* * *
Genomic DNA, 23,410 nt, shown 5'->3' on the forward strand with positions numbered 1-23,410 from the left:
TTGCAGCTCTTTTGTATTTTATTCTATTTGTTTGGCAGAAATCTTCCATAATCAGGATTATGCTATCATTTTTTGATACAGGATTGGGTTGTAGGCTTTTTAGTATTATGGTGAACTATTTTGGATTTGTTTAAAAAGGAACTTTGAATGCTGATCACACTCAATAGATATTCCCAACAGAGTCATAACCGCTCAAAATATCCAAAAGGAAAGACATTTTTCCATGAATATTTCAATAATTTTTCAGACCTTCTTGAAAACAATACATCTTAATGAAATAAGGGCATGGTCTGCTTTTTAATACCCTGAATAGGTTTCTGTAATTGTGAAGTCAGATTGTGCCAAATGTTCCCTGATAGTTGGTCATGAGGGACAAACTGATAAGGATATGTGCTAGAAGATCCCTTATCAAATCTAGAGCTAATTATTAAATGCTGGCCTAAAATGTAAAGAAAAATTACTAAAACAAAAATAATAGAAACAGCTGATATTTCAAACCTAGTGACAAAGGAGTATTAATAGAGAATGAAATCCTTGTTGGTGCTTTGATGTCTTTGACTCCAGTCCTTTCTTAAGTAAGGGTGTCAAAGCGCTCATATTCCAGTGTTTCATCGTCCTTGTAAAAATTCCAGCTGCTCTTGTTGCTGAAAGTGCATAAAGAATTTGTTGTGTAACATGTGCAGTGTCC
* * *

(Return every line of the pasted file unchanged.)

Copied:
Genomic DNA, 23,410 nt, shown 5'->3' on the forward strand with positions numbered 1-23,410 from the left:
TTGCAGCTCTTTTGTATTTTATTCTATTTGTTTGGCAGAAATCTTCCATAATCAGGATTATGCTATCATTTTTTGATACAGGATTGGGTTGTAGGCTTTTTAGTATTATGGTGAACTATTTTGGATTTGTTTAAAAAGGAACTTTGAATGCTGATCACACTCAATAGATATTCCCAACAGAGTCATAACCGCTCAAAATATCCAAAAGGAAAGACATTTTTCCATGAATATTTCAATAATTTTTCAGACCTTCTTGAAAACAATACATCTTAATGAAATAAGGGCATGGTCTGCTTTTTAATACCCTGAATAGGTTTCTGTAATTGTGAAGTCAGATTGTGCCAAATGTTCCCTGATAGTTGGTCATGAGGGACAAACTGATAAGGATATGTGCTAGAAGATCCCTTATCAAATCTAGAGCTAATTATTAAATGCTGGCCTAAAATGTAAAGAAAAATTACTAAAACAAAAATAATAGAAACAGCTGATATTTCAAACCTAGTGACAAAGGAGTATTAATAGAGAATGAAATCCTTGTTGGTGCTTTGATGTCTTTGACTCCAGTCCTTTCTTAAGTAAGGGTGTCAAAGCGCTCATATTCCAGTGTTTCATCGTCCTTGTAAAAATTCCAGCTGCTCTTGTTGCTGAAAGTGCATAAAGAATTTGTTGTGTAACATGTGCAGTGTCC